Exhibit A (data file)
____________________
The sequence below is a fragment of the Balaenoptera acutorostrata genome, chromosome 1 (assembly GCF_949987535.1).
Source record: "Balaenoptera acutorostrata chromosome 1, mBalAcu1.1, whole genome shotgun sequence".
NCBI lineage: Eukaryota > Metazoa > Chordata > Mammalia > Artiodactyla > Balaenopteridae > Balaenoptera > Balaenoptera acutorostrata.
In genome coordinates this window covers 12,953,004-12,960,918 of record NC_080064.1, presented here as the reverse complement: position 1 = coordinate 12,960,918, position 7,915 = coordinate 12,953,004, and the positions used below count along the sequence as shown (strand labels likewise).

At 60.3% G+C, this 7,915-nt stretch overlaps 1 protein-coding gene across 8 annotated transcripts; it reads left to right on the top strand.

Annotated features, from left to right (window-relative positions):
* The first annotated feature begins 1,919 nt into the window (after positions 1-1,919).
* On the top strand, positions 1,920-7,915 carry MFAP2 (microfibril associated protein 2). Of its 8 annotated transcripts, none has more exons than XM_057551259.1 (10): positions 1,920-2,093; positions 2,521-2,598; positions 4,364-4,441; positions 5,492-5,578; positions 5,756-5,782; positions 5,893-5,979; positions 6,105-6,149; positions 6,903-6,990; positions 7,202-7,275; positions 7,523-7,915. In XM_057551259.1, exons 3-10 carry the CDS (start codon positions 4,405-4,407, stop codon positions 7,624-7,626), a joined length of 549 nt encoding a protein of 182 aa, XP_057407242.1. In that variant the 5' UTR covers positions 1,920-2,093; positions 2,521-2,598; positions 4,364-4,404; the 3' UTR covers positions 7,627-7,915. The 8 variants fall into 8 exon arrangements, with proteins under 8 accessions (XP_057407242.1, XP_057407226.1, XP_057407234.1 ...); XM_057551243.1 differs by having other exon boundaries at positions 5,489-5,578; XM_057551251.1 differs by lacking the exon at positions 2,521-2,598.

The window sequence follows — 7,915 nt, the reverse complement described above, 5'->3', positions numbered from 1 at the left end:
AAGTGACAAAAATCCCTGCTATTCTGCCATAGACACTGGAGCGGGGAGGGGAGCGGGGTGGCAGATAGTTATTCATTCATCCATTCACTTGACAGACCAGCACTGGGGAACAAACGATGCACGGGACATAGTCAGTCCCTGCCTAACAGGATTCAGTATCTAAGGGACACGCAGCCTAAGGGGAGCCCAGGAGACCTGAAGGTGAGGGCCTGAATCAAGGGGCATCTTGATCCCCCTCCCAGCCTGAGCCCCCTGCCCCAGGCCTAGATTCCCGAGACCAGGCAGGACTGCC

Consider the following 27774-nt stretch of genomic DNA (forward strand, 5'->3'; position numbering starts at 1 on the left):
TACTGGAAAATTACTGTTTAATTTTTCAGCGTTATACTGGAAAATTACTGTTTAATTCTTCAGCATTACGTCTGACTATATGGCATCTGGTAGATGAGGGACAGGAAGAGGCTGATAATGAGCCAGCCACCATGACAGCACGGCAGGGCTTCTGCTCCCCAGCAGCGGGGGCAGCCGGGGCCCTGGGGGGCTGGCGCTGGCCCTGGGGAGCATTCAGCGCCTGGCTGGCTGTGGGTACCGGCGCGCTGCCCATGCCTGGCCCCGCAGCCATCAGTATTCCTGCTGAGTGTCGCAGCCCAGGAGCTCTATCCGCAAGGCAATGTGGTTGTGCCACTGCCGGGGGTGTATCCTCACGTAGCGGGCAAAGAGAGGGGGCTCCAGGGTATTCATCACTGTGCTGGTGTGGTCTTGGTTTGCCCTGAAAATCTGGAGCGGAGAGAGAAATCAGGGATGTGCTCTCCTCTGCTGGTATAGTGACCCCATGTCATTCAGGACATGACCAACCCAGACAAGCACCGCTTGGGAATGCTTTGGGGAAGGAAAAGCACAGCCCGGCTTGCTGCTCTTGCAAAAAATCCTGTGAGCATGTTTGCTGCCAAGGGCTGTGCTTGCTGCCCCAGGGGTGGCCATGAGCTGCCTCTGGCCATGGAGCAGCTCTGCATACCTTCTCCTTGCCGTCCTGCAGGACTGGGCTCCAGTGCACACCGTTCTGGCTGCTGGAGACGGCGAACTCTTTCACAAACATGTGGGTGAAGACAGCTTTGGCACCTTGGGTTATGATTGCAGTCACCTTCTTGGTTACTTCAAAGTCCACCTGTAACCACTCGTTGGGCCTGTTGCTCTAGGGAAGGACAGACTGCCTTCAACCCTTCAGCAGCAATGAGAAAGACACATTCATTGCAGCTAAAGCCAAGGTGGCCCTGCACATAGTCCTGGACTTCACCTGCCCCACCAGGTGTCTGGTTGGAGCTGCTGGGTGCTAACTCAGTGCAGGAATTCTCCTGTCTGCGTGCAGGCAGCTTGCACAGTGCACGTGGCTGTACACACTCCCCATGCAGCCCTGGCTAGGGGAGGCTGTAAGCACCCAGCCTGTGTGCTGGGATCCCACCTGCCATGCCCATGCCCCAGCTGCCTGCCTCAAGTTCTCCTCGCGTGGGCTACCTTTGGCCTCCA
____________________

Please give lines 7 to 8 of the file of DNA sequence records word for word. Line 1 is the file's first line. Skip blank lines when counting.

* The first annotated feature begins 1,919 nt into the window (after positions 1-1,919).
* On the top strand, positions 1,920-7,915 carry MFAP2 (microfibril associated protein 2). Of its 8 annotated transcripts, none has more exons than XM_057551259.1 (10): positions 1,920-2,093; positions 2,521-2,598; positions 4,364-4,441; positions 5,492-5,578; positions 5,756-5,782; positions 5,893-5,979; positions 6,105-6,149; positions 6,903-6,990; positions 7,202-7,275; positions 7,523-7,915. In XM_057551259.1, exons 3-10 carry the CDS (start codon positions 4,405-4,407, stop codon positions 7,624-7,626), a joined length of 549 nt encoding a protein of 182 aa, XP_057407242.1. In that variant the 5' UTR covers positions 1,920-2,093; positions 2,521-2,598; positions 4,364-4,404; the 3' UTR covers positions 7,627-7,915. The 8 variants fall into 8 exon arrangements, with proteins under 8 accessions (XP_057407242.1, XP_057407226.1, XP_057407234.1 ...); XM_057551243.1 differs by having other exon boundaries at positions 5,489-5,578; XM_057551251.1 differs by lacking the exon at positions 2,521-2,598.